In Near Perigord, this became “...one huge back half-covered up with pine.” Having seen Hautefort in a state of partial ruin, Ezra Pound was interested to hear how it had been under previous ownership from a man he met on the tram from Excideuil to St Yriex (WTSF 28):

Awaiting the tram I fell in with a comfortable man from Sarlat & he dealt likewise in garments for the dead, from him I gathered the remaining history of Hautefort: that he remembered visiting it 20 yrs ago when it belonged to De Damas percepteur to the king who might have been Henry V. At this time there always stood a guardsman in jack boots on either side of the drawbridge & seigneurial state pertained. The chateau was later sold at a bargain price to Armides [sic] who’d made his fortune in the Panama scandal.

In 1929, the Château of Hautefort was rescued from abandonment by Baron Henry de Bastard and his wife, Simone. The baron died in 1957, when the restoration was still incomplete. Only by 1965, had enough been done for his widow to take up residence in the castle. Then, in 1968, Hautefort was swept by a devastating fire, news of which reached Dorothy Pound. On the back of a postcard of Hautefort, Dorothy’s green ink records “I am told this has been destroyed (burnt down?)” (PFP 221).

Front 18Hautefort 2012


 Simone de Bastard almost immediately set out on another round of restoration. The splendid results are what we see today.

In 1912, Pound had only, as in Provincia Deserta, “looked south from Hautefort, thinking of Montaignac, southward.” Here, Pound is thinking the thoughts of Bertrand de Born, a theme picked up again in Near Perigord : "En Bertrans, a tower-room at Hautefort/ Sunset, the ribbon-like road lies, in red cross-light,/ Southward toward Montaignac" (P 151-52). One of the ladies of his poetic longings, Maent, was châtelaine of Montignac.8 In Near Perigord, Pound questioned the bellicose troubadour’s motives: "He loved this lady in castle Montagnac?/ The castle flanked him - he had need of it." (P 150).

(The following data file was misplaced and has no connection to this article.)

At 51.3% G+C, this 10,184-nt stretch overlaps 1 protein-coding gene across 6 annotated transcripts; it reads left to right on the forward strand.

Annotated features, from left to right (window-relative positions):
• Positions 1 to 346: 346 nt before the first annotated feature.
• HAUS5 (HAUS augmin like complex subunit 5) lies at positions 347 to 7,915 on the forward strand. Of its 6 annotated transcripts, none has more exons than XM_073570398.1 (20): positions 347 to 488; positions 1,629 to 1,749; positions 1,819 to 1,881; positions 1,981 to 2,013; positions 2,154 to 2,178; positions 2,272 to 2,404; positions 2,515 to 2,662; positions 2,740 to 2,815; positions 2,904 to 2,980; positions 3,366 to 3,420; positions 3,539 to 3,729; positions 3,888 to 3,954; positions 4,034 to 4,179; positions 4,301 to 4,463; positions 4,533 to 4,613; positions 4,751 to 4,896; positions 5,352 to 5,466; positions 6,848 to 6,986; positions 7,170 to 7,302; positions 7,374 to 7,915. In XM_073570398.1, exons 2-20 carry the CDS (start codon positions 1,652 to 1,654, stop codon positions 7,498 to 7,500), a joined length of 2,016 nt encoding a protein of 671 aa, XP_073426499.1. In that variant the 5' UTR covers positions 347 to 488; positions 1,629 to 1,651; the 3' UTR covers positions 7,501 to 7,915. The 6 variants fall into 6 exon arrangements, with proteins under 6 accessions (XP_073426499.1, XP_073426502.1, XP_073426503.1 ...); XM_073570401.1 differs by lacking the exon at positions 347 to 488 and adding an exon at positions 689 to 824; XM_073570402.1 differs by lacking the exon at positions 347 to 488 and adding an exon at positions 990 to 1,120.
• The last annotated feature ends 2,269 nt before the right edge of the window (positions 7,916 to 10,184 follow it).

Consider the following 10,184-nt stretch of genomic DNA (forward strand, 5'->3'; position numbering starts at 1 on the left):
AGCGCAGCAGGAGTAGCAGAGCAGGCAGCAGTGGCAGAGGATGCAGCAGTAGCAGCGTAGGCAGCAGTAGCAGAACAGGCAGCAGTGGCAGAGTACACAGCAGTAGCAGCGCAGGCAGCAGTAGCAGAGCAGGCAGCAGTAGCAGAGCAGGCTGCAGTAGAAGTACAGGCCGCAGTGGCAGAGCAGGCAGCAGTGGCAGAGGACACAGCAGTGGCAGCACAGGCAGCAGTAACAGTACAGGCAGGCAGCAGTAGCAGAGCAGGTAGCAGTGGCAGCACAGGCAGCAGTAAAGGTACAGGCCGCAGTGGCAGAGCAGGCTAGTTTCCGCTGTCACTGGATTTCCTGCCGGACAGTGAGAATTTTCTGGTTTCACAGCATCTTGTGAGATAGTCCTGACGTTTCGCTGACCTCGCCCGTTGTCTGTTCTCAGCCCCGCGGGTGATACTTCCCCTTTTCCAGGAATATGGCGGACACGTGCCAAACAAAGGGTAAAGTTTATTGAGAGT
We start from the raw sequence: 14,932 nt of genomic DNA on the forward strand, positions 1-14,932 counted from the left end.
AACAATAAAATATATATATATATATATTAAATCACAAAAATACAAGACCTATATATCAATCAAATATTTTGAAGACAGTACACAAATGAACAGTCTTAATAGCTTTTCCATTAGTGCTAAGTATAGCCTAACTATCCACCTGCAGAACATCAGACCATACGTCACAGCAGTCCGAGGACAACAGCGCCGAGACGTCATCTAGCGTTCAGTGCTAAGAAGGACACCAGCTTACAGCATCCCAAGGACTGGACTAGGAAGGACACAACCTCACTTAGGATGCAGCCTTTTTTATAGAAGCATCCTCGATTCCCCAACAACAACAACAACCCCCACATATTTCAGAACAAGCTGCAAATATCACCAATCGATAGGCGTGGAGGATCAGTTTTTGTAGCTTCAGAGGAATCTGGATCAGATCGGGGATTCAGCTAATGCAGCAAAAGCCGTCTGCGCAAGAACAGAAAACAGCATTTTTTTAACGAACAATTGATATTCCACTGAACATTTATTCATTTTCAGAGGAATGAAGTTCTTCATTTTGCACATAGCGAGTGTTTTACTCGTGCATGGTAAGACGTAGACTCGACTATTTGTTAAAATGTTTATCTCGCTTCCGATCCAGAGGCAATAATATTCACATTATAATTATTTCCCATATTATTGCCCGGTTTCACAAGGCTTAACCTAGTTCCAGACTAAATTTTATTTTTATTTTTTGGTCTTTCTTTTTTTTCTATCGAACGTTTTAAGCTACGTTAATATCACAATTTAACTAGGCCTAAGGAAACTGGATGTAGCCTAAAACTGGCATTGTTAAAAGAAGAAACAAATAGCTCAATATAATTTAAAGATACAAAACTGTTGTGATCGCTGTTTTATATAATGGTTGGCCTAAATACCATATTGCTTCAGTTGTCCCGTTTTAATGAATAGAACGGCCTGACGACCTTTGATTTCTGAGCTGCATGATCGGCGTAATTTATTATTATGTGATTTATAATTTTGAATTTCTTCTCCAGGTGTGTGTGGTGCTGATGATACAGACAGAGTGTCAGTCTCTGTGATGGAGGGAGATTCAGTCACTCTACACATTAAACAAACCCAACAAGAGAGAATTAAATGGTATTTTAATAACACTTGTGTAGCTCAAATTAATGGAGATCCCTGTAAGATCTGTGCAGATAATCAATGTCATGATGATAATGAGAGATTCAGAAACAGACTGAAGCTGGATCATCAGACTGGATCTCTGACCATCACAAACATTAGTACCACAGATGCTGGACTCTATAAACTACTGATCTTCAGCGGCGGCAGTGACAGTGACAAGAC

In 1919, Ezra and Dorothy walked south from Hautefort to Montignac. From Montignac, Dorothy sent a postcard of the Château of Hautefort on 2 August to her mother (PFP 3): 

We spent last night at Altaforte & started out soon after 6 am. for here. Déj here & dinner and on a short way by train. It was a lovely walk about 16 miles over highish hills. This is where Bertrand de Born’s “Maint” lived. Last night we slept close to where Henry II’s men probably camped besieging B. de Born.


MontignacOn the back of a postcard of the ruins of the feudal castle at Montignac, Dorothy’s later note recalls (PFP 60): “rested here - dinner and train to ? “Les Prunes” - train about 1 1/2 late [sic], owing to picking - up the harvest of les Prunes in crates along the line.9

They travelled on to Sarlat (“And Cairels was of Sarlat” – VI/23) and from there walked to the Dordogne River, probably at Souillac. This was another area through which Pound had travelled in 1912. In Dorothy’s later notes on a postcard of the Dordogne near Souillac, we read (PFP 12): "from Sarlat – to ? & I believe after miles of v. rough country walk that it was there that we saw the grasshoppers with sunset wings."  Five years later, Ezra would recall the experience in the last line of Canto XVII – “Sunset like the grasshopper flying.”

Souillac frontSouillac back  

From the Dordogne valley they went on to Rocamadour. Dorothy sent another postcard to her mother from Rocamadour, the text spilling on to the front of the card (PFP 2534):

Aug 5, 1919

We came over the hills across gorgeous bare scrub, stirring up 1000s of butterflies, from a town on the Dordogne. This is a place of pilgrimage, since all time - and there are a black Virgin & a miraculous bell & 200 and something steps up the village that they crawl up on their knees in Sept: full of tourists devout & otherwise, but a really amazing place all tucked against the huge rock. The Dordogne is gorgeous scenery & a large river. We struck a dozen or so Russian soldiers signing magnificently in a café on Sunday evening. train today to Brive. Have had three long wonderful walks. D.10


On another postcard of Rocamadour, Dorothy’s later notes tell us: “We ended a v: long tramp here – gave me “the horrors” for fanaticism” (PFP 24). In 1912, Pound had omitted Rocamadour from his itinerary in order not to “begin a digression on religion.”